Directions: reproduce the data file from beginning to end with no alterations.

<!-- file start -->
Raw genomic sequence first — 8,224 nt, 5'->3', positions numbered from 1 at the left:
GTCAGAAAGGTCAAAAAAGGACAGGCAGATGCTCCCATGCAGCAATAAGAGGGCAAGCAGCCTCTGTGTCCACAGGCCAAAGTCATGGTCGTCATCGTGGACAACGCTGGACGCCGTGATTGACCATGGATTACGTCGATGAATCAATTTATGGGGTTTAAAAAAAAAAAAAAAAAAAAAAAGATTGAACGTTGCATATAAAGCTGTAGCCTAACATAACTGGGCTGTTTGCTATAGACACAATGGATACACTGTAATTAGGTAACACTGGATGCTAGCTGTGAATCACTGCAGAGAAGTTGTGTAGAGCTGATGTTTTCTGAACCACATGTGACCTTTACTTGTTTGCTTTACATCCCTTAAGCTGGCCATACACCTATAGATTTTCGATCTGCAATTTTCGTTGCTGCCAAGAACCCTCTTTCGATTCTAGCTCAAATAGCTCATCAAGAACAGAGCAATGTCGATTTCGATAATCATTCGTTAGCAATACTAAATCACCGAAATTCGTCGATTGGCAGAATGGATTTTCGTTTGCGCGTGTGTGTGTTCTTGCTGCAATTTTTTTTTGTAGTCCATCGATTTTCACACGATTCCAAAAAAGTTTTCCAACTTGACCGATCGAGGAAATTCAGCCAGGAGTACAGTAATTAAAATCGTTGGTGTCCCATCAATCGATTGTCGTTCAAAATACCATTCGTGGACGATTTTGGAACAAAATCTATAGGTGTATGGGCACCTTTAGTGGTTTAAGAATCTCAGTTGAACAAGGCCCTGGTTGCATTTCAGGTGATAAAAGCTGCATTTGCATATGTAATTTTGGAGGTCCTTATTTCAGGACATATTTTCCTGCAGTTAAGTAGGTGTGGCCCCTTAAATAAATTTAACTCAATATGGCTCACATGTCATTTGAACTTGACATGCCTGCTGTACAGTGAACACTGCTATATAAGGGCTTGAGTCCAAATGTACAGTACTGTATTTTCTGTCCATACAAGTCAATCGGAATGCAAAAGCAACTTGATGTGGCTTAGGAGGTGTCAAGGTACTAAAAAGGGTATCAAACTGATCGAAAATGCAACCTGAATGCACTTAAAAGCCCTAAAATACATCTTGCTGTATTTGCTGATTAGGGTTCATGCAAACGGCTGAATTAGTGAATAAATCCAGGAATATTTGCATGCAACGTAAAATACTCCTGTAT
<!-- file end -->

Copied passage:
Raw genomic sequence first — 8,224 nt, 5'->3', positions numbered from 1 at the left:
GTCAGAAAGGTCAAAAAAGGACAGGCAGATGCTCCCATGCAGCAATAAGAGGGCAAGCAGCCTCTGTGTCCACAGGCCAAAGTCATGGTCGTCATCGTGGACAACGCTGGACGCCGTGATTGACCATGGATTACGTCGATGAATCAATTTATGGGGTTTAAAAAAAAAAAAAAAAAAAAAAAGATTGAACGTTGCATATAAAGCTGTAGCCTAACATAACTGGGCTGTTTGCTATAGACACAATGGATACACTGTAATTAGGTAACACTGGATGCTAGCTGTGAATCACTGCAGAGAAGTTGTGTAGAGCTGATGTTTTCTGAACCACATGTGACCTTTACTTGTTTGCTTTACATCCCTTAAGCTGGCCATACACCTATAGATTTTCGATCTGCAATTTTCGTTGCTGCCAAGAACCCTCTTTCGATTCTAGCTCAAATAGCTCATCAAGAACAGAGCAATGTCGATTTCGATAATCATTCGTTAGCAATACTAAATCACCGAAATTCGTCGATTGGCAGAATGGATTTTCGTTTGCGCGTGTGTGTGTTCTTGCTGCAATTTTTTTTTGTAGTCCATCGATTTTCACACGATTCCAAAAAAGTTTTCCAACTTGACCGATCGAGGAAATTCAGCCAGGAGTACAGTAATTAAAATCGTTGGTGTCCCATCAATCGATTGTCGTTCAAAATACCATTCGTGGACGATTTTGGAACAAAATCTATAGGTGTATGGGCACCTTTAGTGGTTTAAGAATCTCAGTTGAACAAGGCCCTGGTTGCATTTCAGGTGATAAAAGCTGCATTTGCATATGTAATTTTGGAGGTCCTTATTTCAGGACATATTTTCCTGCAGTTAAGTAGGTGTGGCCCCTTAAATAAATTTAACTCAATATGGCTCACATGTCATTTGAACTTGACATGCCTGCTGTACAGTGAACACTGCTATATAAGGGCTTGAGTCCAAATGTACAGTACTGTATTTTCTGTCCATACAAGTCAATCGGAATGCAAAAGCAACTTGATGTGGCTTAGGAGGTGTCAAGGTACTAAAAAGGGTATCAAACTGATCGAAAATGCAACCTGAATGCACTTAAAAGCCCTAAAATACATCTTGCTGTATTTGCTGATTAGGGTTCATGCAAACGGCTGAATTAGTGAATAAATCCAGGAATATTTGCATGCAACGTAAAATACTCCTGTAT